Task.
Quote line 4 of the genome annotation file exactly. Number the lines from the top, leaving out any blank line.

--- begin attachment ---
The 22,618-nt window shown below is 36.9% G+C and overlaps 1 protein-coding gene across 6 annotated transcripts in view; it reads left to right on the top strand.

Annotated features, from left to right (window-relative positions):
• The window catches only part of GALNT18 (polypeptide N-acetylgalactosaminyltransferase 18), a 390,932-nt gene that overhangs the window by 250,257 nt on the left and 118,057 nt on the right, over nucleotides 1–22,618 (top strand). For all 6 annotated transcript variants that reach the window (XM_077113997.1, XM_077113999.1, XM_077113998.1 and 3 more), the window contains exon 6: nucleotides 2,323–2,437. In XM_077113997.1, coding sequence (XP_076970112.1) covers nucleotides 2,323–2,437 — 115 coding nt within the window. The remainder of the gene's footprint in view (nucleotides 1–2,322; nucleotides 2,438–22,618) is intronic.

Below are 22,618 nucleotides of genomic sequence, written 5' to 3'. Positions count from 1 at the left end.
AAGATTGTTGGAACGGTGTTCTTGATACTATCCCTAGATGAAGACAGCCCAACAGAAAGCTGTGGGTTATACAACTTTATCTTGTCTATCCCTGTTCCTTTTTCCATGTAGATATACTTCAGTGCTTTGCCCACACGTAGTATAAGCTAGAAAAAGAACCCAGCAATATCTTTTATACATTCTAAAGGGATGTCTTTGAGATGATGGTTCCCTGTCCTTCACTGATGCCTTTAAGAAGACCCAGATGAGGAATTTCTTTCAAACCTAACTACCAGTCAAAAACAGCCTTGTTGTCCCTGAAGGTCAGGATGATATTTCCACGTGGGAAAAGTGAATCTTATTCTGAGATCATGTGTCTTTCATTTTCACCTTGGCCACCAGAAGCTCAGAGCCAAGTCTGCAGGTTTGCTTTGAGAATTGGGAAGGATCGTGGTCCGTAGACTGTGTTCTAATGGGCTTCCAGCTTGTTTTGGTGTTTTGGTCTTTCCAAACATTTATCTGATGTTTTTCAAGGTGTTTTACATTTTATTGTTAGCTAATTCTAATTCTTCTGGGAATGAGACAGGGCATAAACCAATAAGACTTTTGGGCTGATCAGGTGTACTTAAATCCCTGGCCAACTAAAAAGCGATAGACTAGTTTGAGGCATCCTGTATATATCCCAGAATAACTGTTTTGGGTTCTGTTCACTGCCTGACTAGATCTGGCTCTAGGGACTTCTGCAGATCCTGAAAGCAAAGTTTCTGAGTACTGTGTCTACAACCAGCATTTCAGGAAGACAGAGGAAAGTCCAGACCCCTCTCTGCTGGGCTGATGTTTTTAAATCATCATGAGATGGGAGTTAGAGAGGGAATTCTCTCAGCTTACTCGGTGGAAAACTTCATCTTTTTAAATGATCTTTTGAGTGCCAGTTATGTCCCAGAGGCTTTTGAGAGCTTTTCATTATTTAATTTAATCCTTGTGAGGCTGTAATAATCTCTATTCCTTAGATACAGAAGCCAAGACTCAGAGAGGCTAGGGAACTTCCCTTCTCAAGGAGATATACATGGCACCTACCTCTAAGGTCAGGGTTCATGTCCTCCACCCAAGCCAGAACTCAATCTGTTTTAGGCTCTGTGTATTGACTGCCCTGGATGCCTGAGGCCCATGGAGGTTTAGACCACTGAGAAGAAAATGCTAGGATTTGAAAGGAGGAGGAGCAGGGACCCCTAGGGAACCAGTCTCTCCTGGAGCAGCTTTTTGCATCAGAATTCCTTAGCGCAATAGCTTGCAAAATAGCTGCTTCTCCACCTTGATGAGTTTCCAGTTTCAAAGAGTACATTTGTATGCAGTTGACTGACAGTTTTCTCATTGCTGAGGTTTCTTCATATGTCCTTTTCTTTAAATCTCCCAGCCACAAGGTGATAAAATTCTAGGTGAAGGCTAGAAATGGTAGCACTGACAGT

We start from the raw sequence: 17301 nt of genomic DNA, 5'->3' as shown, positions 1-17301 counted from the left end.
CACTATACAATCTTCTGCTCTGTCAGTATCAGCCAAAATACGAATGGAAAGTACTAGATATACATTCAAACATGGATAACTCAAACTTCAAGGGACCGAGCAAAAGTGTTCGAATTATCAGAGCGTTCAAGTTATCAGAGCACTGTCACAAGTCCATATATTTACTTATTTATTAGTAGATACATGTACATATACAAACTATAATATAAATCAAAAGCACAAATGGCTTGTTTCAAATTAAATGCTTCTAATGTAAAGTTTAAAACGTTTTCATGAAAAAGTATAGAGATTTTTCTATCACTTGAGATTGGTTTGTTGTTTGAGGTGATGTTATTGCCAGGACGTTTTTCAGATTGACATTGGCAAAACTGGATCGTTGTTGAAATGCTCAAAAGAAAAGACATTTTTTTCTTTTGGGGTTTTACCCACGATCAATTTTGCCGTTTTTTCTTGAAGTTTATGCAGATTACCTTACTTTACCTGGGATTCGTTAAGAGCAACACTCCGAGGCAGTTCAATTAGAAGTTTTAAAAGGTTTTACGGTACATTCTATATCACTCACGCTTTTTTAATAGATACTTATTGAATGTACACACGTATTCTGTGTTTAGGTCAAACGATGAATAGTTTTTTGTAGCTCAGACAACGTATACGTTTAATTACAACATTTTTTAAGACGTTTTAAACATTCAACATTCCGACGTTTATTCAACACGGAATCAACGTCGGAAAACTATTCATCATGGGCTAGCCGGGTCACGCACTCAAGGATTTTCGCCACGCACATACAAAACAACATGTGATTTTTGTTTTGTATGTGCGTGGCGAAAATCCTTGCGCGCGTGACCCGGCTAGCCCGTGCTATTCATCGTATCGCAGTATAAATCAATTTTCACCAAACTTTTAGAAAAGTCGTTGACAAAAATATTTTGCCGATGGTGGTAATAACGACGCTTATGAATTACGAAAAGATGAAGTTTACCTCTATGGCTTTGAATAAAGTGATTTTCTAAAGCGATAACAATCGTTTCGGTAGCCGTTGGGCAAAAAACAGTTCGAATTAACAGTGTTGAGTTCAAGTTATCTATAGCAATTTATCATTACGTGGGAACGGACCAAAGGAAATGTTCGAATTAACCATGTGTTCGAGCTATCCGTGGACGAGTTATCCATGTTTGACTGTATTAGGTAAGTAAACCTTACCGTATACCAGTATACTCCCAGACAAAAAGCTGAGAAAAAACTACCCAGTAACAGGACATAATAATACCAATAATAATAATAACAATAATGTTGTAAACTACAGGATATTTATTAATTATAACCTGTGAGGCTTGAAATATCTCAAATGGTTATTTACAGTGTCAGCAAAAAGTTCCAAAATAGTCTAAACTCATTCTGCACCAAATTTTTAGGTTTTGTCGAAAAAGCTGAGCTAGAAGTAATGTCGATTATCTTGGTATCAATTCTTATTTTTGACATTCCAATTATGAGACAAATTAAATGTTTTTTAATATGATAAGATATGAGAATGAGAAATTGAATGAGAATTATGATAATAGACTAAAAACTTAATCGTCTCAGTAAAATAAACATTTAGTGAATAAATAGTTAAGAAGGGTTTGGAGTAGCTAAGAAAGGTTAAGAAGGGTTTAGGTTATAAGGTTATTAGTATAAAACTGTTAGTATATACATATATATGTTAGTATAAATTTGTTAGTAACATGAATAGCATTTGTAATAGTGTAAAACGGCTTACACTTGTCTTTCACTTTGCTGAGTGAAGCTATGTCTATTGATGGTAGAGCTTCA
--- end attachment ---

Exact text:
Below are 22,618 nucleotides of genomic sequence, written 5' to 3'. Positions count from 1 at the left end.